Gorillas Hunted for Bushmeat in Congo | Science | Smithsonian

Gorillas Hunted for Bushmeat in Congo

About two western lowland gorillas are killed and sold in local markets as bushmeat each week in the region of Kouilou in Congo, according to an undercover investigation. It may not sound like much, but it represents about 4 percent of the local population each month, and half of the population eac...

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Kigali, a western lowland gorilla at the National Zoo (Credit: Jessie Cohen, National Zoological Park)




About two western lowland gorillas are killed and sold in local markets as bushmeat each week in the region of Kouilou in Congo, according to an undercover investigation. It may not sound like much, but it represents about 4 percent of the local population each month, and half of the population each year. And there are likely only about 200 gorillas left in the area, the BBC reports.

began its investigation by going undercover, talking to sellers and traders at food markets in Pointe Noire, the second largest city in .



Over the course of a year, investigators visited the markets twice a month, recording the amount of bushmeat for sale.



"Gorilla meat is sold pre-cut and smoked for about $6 per 'hand-sized' piece. Actual gorilla hands are also available," says Mr Pierre Fidenci, president of .



"Over time we got the confidence of the sellers and traders. They gave us the origin of the gorilla meat and it all comes from a single region."


ESI estimates that about 300 gorillas end up as bushmeat in Congo each year.



The Western lowland gorilla is the species of gorilla we're probably all most familiar with, as they are the ones that are usually found in zoos. (Actually, they're a subspecies of Gorilla gorilla, the other being the even rarer Cross River gorilla.) And though the 2007 discovery of a previously undiscovered population of the animals in northern Congo was promising, the species is still endangered, threatened by habitat destruction through logging and by outbreaks of the Ebola virus, in addition to commercial hunting.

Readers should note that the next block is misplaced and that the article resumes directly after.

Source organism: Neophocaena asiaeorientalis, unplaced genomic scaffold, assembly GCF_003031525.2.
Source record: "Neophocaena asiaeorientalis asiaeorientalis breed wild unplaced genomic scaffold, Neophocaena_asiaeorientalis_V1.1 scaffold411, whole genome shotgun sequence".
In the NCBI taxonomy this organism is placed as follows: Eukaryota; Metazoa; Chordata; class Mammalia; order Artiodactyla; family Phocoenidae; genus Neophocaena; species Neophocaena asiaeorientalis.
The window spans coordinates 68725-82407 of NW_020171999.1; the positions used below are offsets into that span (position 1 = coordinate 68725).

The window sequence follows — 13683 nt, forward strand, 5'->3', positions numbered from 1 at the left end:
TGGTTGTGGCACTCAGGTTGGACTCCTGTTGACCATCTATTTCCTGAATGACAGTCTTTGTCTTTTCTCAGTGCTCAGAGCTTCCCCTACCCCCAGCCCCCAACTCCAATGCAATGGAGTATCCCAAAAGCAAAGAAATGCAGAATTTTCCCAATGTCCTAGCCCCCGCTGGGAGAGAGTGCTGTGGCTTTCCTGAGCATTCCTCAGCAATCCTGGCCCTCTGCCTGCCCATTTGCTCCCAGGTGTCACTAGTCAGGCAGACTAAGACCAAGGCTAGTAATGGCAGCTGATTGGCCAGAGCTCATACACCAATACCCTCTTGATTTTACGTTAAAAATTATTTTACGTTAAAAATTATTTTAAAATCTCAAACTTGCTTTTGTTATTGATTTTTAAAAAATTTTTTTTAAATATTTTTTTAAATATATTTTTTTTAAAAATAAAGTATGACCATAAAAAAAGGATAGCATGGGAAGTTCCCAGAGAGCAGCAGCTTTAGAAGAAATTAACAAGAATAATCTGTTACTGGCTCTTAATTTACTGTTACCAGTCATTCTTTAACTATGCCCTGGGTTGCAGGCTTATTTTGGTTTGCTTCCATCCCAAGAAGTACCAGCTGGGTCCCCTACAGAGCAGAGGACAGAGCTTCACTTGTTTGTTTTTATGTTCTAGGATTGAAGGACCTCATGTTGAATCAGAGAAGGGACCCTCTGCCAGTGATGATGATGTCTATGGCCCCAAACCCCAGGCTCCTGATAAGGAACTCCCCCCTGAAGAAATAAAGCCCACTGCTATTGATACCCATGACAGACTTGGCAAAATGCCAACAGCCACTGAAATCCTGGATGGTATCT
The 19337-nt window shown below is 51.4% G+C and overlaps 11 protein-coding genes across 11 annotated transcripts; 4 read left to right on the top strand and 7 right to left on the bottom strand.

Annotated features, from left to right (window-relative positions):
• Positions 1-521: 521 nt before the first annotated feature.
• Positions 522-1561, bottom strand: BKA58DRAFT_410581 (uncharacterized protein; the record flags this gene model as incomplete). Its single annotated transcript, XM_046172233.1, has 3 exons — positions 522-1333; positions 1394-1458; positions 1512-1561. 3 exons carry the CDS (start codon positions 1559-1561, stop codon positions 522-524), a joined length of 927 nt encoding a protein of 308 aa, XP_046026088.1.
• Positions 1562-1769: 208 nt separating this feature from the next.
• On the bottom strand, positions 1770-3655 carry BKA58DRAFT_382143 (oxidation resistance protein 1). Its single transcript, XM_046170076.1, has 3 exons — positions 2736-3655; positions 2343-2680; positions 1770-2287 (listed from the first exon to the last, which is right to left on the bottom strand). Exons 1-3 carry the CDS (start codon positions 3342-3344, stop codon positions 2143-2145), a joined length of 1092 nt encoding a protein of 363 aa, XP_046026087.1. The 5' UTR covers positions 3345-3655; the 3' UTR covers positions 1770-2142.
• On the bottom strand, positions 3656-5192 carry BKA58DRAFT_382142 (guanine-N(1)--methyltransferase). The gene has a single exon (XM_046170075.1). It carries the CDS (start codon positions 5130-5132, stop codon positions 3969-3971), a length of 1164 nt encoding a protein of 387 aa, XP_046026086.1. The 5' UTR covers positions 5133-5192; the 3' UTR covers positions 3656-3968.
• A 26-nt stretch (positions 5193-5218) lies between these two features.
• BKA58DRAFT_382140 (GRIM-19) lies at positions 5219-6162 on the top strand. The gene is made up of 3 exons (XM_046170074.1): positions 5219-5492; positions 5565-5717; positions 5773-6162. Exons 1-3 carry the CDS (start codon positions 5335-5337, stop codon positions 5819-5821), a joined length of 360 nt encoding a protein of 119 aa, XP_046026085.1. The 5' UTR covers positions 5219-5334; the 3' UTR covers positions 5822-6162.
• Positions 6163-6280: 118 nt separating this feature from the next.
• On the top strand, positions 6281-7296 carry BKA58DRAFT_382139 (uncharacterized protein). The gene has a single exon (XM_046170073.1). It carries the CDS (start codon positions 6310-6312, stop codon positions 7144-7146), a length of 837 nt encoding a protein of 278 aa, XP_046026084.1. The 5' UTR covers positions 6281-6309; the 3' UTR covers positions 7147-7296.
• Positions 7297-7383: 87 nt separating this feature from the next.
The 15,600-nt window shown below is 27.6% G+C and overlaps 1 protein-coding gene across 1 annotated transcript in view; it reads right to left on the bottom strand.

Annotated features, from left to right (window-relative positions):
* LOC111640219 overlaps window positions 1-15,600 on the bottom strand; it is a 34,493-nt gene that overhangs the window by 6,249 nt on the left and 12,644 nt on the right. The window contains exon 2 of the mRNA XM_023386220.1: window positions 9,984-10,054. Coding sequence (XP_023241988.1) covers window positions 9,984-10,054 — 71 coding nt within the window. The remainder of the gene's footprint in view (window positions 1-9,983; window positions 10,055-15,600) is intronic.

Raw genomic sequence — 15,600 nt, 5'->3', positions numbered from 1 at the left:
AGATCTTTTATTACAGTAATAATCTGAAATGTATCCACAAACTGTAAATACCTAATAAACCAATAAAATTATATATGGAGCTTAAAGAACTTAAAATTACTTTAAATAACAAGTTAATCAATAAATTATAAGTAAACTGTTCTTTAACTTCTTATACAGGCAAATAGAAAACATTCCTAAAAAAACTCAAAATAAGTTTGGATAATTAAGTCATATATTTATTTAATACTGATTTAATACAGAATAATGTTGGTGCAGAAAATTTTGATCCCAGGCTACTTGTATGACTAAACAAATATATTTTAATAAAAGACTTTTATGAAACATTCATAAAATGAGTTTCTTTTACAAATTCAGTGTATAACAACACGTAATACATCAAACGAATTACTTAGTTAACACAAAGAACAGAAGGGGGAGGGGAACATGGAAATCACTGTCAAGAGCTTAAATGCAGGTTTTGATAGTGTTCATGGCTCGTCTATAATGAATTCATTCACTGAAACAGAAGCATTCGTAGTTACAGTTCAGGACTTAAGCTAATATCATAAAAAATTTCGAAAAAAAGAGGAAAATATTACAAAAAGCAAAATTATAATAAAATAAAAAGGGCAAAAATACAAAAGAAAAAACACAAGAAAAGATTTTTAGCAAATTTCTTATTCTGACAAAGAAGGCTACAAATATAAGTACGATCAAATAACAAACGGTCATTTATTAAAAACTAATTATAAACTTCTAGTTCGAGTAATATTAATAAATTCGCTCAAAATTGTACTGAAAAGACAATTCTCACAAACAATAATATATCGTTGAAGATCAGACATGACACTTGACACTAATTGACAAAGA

Mr Fidenci hopes to go back to Kouilou to find out more about the remaining gorillas living there and to find a way to conserve them.



"We intend to stop the killing in the area by providing alternative income to locals and working with hunters not against them. We hope to conduct conservation awareness with educational programs with other NGOs and to create a gorilla nature reserve."...



Currently, little is done in the country to prevent the poaching of bushmeat, Mr Fidenci says.



"Enforcement does not exist. Even though there are existing laws which protect endangered wildlife against such activities."


Saving Kouilou's gorillas may be a small goal for conservationists, but this species could use all the help it can get.
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About Sarah Zielinski
Sarah Zielinski

Sarah Zielinski is an award-winning science writer and editor. She is a contributing writer in science for Smithsonian.com and blogs at Wild Things, which appears on Science News.

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